Billy Bragg & Wilco: Walt Whitman's Niece
As a listener and blogger, I tend to favor a focus on history, production and musicality over text. From that perspective, today's song is easy to present: penned by Woody Guthrie fifty years before it was set to music and recorded by Billy Bragg and Wilco on their Grammy-nominated Mermaid Avenue collection, Walt Whitman's Niece is a fun rockabilly stomper that recounts a based-on-fact narrative of a night with a seaman friend and some girls. Period.
But as a teacher of English and Communications, trained in poetic parsing, it's hard not to notice the concrete power of the text here. These are heavily down-to-earth lyrics, with the first two verses constructed of structurally consistent couplets of event-oriented plot lines paired with self-aware lines protecting the anonymity of the people and places involved, ad infinitum, until we reach absurdity of not even being able to know which rug they lie on, which stairs they climbed to get there, which book of poems the unnamed seaman and narrator heard from the unnamed girls of the titular lyric.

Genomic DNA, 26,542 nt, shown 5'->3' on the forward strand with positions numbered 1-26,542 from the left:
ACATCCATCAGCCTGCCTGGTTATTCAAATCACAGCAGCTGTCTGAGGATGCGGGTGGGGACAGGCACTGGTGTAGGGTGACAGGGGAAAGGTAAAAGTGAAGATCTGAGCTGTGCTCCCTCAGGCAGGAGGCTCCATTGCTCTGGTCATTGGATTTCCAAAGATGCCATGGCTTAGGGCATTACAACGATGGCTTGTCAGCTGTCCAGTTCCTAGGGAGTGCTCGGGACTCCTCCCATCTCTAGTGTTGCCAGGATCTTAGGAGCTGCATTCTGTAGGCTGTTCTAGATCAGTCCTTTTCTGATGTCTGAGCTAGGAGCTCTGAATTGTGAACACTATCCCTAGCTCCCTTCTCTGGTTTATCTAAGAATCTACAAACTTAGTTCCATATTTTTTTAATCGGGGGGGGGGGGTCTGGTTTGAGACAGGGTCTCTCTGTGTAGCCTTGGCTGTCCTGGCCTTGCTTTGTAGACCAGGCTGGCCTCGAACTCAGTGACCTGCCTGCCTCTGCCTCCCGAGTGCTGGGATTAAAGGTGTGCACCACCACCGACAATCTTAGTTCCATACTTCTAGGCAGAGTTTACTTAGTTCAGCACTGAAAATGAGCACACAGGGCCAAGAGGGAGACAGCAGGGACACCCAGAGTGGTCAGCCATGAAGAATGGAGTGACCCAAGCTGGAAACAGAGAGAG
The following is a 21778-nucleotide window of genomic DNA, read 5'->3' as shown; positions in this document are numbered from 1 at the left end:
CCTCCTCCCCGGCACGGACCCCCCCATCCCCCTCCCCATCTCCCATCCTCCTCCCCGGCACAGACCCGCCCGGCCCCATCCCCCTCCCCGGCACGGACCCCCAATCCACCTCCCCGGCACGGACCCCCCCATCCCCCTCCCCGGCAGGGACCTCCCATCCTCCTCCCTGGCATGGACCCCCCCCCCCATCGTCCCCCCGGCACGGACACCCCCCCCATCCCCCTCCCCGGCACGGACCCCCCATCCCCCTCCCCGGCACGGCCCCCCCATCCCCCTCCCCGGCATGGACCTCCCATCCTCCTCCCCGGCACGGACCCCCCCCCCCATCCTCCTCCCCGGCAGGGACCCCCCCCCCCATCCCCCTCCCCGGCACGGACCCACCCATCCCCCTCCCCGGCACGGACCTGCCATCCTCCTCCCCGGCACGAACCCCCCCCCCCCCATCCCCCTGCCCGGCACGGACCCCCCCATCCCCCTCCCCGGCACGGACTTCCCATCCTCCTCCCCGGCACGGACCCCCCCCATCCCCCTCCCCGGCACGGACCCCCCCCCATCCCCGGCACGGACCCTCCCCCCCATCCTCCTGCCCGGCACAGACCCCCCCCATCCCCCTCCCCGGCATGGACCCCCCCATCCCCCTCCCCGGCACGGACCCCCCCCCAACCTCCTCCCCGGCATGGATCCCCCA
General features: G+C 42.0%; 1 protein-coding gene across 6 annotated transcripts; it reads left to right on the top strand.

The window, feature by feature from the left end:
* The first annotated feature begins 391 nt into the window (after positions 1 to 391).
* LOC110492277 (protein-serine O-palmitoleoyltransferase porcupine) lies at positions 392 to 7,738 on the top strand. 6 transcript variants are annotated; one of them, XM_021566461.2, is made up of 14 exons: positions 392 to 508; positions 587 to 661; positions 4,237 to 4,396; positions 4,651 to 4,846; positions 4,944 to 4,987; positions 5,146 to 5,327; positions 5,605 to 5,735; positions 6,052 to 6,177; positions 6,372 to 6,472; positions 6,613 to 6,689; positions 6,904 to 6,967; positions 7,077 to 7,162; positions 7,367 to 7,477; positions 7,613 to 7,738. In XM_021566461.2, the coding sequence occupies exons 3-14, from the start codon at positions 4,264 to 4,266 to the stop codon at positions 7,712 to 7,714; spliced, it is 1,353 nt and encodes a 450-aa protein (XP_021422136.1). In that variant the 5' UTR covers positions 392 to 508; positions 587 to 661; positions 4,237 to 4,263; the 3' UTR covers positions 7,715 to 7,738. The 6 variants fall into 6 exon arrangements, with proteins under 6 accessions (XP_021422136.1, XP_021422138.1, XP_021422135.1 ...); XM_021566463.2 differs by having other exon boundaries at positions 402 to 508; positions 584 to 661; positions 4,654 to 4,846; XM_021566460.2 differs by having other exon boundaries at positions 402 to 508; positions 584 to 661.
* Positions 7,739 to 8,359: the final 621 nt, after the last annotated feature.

If that were all he wrote, then the song would be an interesting exercise, nothing more. But perhaps not surprisingly for those who recognize the literate poetic genius of Guthrie himself, in that it reads a bit like a Whitman poem, especially at the end, the lyrical structure belies the crypticism of the words it contains. Here's verse three of three in its entirety, a testament to both the project and the poet it pays tribute to:
My seaman buddy and girl moved off
after a couple of pages and there I was,
All night long, laying and listening
and forgetting the poems.
And as well as I could recall
or my seaman buddy could recollect,
My girl had told us that she was a niece,
of Walt Whitman, but not which niece,
And it takes a night and a girl
and a book of this kind
A long long time to find its way back